By learning about these things, you WILL feel better. Sometimes all it takes is a person who understands you!
Once you are able to learn how to deal with your sorrows, you will be able to help others and guide them through their difficult times, too!
11 Things to Do When You Have Suicidal Thoughts
1: Call a Trusted Person
It is very important to have at least one trusted person in your life. It can be your friend, a family member, or a relative. Call that person and straightforwardly say, “I need your help. I am feeling helpless. I am not in the condition to think rationally. I feel like committing suicide.”
Talk to that person face-to-face or have a telephone conversation. It is important to burst out what is running in your mind that is making you think of the worst of your situation. Just speak, speak, and speak. Having someone to talk to will help you more than you’ll ever know!
If you can be honest and share your feelings with that person, they will help you! Tell your feelings to them and ask if how they would feel if they lost you. Stop blaming yourself for any guilt. Always think that all whatever happened to you was for your own good. You learned a lesson, and now you should move on. Never blame yourself for any kind of mistakes or traumas you endured. They are serving to make you a stronger person.
Whatever happened to you has happened for a reason. You might not think so right now, but God/Allah/whoever your higher power is has a plan for YOU.
2: Have Some Patience
If you are not able to reach the person whom you are calling, wait for his/her response. In the meanwhile, you can just take a paper and pen and start writing whatever is coming in your mind. Jot down your feelings as much as you can. Drink water to keep yourself hydrated, and try to keep yourself calm.
I can understand it will be tough to you, but you will have to do it for yourself and others too. Once you get back a response from the concerned person, talk to them and open your heart to him/her. Tell each and everything in detail as what it is provoking you for suicide. Ask for his/her opinion.
3: Cry Out Loud
Don’t suppress your emotions or keep them bottled up inside. If you are feeling like crying, then cry out loud. If you don’t want to cry in front of anyone, search for a place where nobody can see you weeping/crying.
Cry out every emotion, every single tear! This will make you feel relaxed and after this, you will be able to think exactly of what is good and what is not. This technique works very fast for recovering from severe emotional stress and depression.
4: Try to Think about Happy Moments
Try to think about all the happy moments you have had in your life. I’m sure you have had a few! Focus on those moments, and see if there is anything you can do to create new, happy memories.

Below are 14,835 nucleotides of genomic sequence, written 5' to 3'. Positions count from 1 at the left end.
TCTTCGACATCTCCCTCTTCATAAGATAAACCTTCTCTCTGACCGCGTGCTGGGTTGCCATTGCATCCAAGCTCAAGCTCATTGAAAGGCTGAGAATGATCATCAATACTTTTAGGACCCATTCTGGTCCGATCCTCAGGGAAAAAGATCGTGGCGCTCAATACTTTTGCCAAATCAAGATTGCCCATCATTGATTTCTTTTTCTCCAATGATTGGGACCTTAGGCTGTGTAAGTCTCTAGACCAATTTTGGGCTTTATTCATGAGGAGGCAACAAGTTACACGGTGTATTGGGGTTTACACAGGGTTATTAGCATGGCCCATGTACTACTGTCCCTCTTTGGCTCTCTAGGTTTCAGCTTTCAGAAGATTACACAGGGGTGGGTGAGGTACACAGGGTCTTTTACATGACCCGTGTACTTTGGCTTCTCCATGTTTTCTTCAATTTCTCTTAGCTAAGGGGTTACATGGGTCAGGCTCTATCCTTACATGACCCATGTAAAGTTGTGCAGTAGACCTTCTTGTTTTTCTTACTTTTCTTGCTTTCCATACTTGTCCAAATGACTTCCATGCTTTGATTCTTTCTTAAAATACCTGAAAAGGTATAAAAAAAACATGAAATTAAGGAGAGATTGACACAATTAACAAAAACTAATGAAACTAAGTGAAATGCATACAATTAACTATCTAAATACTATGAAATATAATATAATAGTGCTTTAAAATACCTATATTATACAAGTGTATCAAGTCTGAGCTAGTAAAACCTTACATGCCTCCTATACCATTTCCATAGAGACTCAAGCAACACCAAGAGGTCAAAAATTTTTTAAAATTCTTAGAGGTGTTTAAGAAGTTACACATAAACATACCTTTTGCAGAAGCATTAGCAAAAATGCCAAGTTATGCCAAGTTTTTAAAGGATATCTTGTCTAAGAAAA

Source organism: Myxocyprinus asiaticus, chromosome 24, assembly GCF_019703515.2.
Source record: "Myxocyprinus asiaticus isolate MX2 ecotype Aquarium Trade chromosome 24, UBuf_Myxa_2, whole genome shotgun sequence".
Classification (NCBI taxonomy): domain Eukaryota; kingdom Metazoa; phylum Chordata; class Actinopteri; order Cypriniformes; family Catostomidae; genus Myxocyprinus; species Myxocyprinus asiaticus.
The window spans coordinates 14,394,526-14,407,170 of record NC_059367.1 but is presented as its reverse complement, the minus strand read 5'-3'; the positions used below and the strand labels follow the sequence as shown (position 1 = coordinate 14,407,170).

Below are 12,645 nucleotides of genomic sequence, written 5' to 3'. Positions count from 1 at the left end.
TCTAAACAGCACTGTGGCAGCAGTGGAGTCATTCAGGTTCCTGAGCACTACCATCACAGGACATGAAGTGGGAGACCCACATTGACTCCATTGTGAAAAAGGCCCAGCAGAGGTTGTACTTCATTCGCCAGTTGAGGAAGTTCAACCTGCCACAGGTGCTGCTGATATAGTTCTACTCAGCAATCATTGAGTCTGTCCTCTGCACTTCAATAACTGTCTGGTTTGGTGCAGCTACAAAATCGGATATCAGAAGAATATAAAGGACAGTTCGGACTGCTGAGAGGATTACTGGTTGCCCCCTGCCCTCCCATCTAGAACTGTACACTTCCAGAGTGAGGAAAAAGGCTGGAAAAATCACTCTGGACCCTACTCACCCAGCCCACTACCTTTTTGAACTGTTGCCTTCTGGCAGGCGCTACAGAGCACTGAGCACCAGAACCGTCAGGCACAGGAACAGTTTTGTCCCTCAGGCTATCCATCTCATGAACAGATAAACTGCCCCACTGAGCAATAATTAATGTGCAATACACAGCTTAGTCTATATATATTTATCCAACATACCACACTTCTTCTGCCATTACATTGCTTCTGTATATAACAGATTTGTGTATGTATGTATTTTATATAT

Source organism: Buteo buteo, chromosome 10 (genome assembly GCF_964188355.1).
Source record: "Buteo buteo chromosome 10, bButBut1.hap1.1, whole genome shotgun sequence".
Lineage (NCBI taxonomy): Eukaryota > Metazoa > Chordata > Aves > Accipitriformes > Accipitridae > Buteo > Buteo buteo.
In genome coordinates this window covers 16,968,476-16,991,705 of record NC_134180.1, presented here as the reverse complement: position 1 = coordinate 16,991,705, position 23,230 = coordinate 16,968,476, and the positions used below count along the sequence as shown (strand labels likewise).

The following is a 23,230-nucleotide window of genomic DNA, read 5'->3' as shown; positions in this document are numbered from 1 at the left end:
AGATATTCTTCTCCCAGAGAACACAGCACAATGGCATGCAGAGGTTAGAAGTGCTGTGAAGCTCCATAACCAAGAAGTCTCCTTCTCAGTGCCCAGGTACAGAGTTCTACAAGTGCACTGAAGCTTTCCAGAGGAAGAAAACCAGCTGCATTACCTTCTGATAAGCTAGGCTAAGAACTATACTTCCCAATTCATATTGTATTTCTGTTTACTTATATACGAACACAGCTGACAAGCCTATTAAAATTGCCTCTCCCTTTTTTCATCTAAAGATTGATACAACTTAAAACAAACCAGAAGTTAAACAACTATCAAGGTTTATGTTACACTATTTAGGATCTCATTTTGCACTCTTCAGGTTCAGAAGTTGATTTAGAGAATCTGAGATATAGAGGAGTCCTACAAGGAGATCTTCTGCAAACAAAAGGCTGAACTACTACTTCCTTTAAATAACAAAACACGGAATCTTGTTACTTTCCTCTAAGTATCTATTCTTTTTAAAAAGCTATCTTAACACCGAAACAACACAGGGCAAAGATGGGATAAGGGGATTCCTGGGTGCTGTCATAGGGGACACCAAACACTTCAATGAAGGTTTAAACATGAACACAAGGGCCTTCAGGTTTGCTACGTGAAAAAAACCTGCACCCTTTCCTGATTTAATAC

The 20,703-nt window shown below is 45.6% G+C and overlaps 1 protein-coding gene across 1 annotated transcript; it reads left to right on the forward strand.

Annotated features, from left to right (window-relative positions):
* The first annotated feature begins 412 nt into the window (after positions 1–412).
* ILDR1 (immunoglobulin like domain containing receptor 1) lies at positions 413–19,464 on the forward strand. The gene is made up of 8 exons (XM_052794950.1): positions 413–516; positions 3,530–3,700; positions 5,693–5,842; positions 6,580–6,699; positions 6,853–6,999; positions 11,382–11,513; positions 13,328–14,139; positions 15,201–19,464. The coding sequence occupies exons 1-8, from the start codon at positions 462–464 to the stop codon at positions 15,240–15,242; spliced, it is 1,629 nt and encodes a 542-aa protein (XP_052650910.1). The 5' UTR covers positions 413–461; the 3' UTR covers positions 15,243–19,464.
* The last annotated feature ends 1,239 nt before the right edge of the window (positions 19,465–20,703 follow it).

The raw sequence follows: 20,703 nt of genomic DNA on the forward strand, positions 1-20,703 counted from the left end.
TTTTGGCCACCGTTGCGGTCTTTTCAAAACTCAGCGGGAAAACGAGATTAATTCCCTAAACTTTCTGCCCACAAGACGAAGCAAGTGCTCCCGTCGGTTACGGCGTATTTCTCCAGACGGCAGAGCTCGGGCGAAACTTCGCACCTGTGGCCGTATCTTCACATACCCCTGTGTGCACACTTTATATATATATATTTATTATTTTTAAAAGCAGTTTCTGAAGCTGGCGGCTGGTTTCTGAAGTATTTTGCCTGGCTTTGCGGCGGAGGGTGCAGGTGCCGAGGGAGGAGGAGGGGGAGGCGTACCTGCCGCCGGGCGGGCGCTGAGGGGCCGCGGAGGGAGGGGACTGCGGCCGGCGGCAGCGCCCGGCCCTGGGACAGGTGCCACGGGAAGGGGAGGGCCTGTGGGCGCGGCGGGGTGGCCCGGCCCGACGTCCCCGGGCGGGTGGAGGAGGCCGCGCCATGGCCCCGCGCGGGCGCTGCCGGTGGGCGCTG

Think about and cherish these happy moments of your life. Do you have any achievements, rewards, awards, or other things you can remember?
Are you having trouble recalling them? If so, contact someone who knows you well. Ask them to help you remember the good times. That person can tell you how precious you are, how important you are to them and to society as well.
5: Make a List of Things You Like as Well as of Your Good Qualities
When we give too much in any kind of relationship, we forget about ourselves. We only focus on others’ needs, their wishes, and their wants.
This doesn’t always help us, though! This doesn’t do anything for our sake. So think about your hidden abilities. Listen to your inner voice. Make a list your passions, the things you love to do, your hobbies, your favorite color, your favorite foods, your favorite clothes, your favorite perfumes/colognes, the places you like to visit again and again.
Jot down your positive habits and attributes. List the best part of your personality. Are you a caring person? Do you always try to help others? Do have skills that your friends don’t? Are you compassionate?
This technique of writing things down will definitely make you feel think good about yourself. Suicidal thoughts generally come when you start hating yourself. You don’t find yourself perfect for any situation. When you are unable to fight with others, you start fighting with your own self. This is what drags you slowly towards suicidal thoughts. But if you can focus on the positive things about yourself, you will see that you are not a bad person. You will begin to look at yourself in a more positive way. You will feel better about yourself as a result!
6: Never Think it Was Your Fault
Sometimes we meet few people who knowingly (or unknowingly) hurt us badly. That experience ruins our whole personality. We just want to curl up and die in these situations. We make a shell around us which in long term hurts us even more badly. The worst thing is we don’t know how to get rid of that memory. We cannot forget who has spoiled our lives.
I will never forget the times I was raped, or who raped me.
These types of traumas have affected us both physically and mentally, and emotionally as well. It is tough to forget those incidents! But with the help and support of our near and dear loved ones, a person can win any battle!